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Vol.3. No. 2. January 2010





Andrew Campbell-Kearsey
Claire Godden-Rowland
Dike Okoro
Dominic James
Emmanuel Sigauke
Mandy Pannett
Noel Williams
N Quentin Woolf
Olu Oguibe
Paul Jeffcutt
Sharma Taylor
Susanna Roxman
W Jack Savage


Night in a Drum

A Short Story by

Emmanuel Sigauke


Entering the compound, I was supposed to walk with the confidence of someone returning home, but there was no telling what would happen when Mukoma saw me. He sat in the sunlight behind his bedroom hut, carving his wooden stools, so I was going to try to sneak to the kitchen hut before he saw me. Too late: he was already looking at me as if he had seen me walk all the way from Mai Ranga’s home. The stare was calm, as if he did not care about what I was planning to do. But as soon as I reached the chicken coup, he sat up and coughed.  I turned and walked toward him like a surrendering soldier. 

“Where were you last night?” he asked, licking his lips.

“In a drum,” I said. “Mai Ranga hid me.”  

His eyes opened wider, but narrowed as if he had just remembered something.

“You are lucky she did,” he said; then he raised his big hand and sent it flying towards my face.

 When I tried to dodge the blow, I stumbled and fell face down. Mukoma began to laugh. That’s when I knew he was not angry with me anymore. I got up, wiped dust off my face, and started laughing too. That’s what he had taught me—to laugh whenever he laughed. When he stopped laughing I stopped too and looked at him with a smile.  

He leaned forward and said, “You know I can kill you if I want to, right?”

“Yes,” I said, following his gaze, which was now directed towards Mai Ranga’s home. “I will always listen to you.”  Then I drew closer to him to show that that I understood that he was not angry anymore.

“Now go let the goats out. Remember to guide them to Runde.” 

I left immediately for fear that he might change his mind and call me back, but I was happy that he had forgiven me.  But the thought of Shami in a far away village tugged at my heart, and for this reason I forgave  Mukoma too, but telling him so would make him beat me.

People called him the bull of Mototi, one of the few strong men still remaining in the village after most went to war.  Mukoma said he had been lucky because when village men his age joined the war, he was in South Africa. Now no one could force him to join the struggle since he said he knew how to argue. He once told me that one did not have to join the comrades to be part of the struggle. He was already fighting a great war by raising me, he told people. He also kept healthy goats and chickens, which the comrades demanded for food each time they camped in our village. Since Mukoma was not away at war, Mai, his mother, whom I also called mother because my real mother had died a few months after giving birth to me, always told me the village bored him, so he entertained himself with fights.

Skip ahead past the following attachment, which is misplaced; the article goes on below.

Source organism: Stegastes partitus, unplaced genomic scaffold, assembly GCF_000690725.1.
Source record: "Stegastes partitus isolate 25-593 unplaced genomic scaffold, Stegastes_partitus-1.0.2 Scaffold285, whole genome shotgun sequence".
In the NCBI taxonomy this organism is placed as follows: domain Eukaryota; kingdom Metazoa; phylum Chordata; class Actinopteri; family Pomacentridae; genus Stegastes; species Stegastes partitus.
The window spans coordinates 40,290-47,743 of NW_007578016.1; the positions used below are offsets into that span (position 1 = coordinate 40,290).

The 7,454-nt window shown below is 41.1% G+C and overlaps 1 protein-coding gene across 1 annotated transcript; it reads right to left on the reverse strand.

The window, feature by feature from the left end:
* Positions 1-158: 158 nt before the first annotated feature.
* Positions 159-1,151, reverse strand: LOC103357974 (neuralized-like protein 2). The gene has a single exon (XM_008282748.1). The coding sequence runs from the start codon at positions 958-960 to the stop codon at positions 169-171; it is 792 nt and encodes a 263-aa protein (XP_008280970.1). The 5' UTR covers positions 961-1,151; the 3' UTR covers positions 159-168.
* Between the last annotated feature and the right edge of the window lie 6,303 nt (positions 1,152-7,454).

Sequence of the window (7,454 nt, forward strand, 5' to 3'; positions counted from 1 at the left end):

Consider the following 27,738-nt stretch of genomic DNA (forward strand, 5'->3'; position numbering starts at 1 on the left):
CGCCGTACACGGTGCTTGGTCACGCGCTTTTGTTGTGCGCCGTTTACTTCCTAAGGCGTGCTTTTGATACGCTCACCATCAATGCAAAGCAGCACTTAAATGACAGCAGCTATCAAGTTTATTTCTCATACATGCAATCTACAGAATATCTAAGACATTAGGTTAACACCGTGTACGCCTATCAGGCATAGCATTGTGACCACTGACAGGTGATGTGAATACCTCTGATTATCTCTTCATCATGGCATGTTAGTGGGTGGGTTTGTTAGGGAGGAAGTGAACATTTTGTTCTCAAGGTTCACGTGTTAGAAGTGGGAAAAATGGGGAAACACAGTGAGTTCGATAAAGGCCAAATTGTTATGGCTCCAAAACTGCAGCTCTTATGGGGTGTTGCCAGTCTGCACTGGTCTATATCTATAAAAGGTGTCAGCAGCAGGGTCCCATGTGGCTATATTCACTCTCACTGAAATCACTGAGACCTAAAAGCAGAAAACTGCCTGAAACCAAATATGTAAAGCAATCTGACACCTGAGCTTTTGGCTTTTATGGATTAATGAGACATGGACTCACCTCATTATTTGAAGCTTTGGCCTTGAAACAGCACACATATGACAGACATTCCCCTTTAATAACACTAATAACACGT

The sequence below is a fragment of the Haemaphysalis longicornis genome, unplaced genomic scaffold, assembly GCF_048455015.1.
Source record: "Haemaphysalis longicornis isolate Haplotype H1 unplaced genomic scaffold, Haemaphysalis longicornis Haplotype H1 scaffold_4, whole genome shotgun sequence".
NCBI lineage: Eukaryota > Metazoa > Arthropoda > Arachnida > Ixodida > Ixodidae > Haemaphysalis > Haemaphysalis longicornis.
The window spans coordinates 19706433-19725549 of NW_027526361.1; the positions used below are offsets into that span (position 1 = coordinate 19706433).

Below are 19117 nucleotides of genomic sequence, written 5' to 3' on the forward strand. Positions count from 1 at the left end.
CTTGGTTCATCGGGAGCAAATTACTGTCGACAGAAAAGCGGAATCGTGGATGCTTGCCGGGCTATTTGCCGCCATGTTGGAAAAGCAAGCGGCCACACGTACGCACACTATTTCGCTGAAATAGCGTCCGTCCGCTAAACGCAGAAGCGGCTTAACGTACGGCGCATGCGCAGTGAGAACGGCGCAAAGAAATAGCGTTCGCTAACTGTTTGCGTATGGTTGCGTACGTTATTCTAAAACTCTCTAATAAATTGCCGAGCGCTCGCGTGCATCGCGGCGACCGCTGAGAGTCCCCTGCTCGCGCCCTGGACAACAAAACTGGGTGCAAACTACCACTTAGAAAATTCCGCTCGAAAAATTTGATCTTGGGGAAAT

But I liked to watch Mukoma fight.  His massive fists knew how to discipline other men, and most of them feared him. Nearly every grown man who came to our home always called Mukoma “brother”, even those who were older than him. Some would even tell me that if I really listened to Mukoma I might grow up to be a great fighter too.  And I wanted to grow up to a fighter, but I didn’t like when he used his fists on me, telling me I needed to know how real men’s fists felt. When he was serious about beating me, a beating that would last for a very long time, with breaks in between, he would send me to fetch a strong Mupani whip for myself. I was an expert in fetching good whips.

But on the day I ended in Mai Ranga’s  grain barrel, I had done a bad job of fetching a whip. Mukoma was working on his baboon stools, carving them with an adze. He was an expert in baboon stools, regular wood stools with a baboon carved in the middle of the two flat ends on which people sat. Sitting on the stool was like sitting on the back of a baboon, and people liked doing that; so bought all the stools Mukoma made. His stools could be found in all the nineteen villages of Mazvihwa.


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Emmanuel Sigauke grew up in Zimbabwe, where he studied English and Linguistics at the University of Zimbabwe.

He helped found the Zimbabwe Budding Writers Association, for which he served as National Secretary from 1992 to 1995.

He moved to California in 1996 and studied English at Sacramento State University. He teaches composition and writing at Cosumnes River College and is one of the editors of Cosumnes River Journal.

His poetry has appeared in various journals in Zimbabwe, Finland, United States and Ireland, and he is the editor of Munyori Poetry Journal. He is also a member of the Sacramento Poetry Board and a book reviewer for Poetry Now, a publication of the Sacramento Poetry Center.



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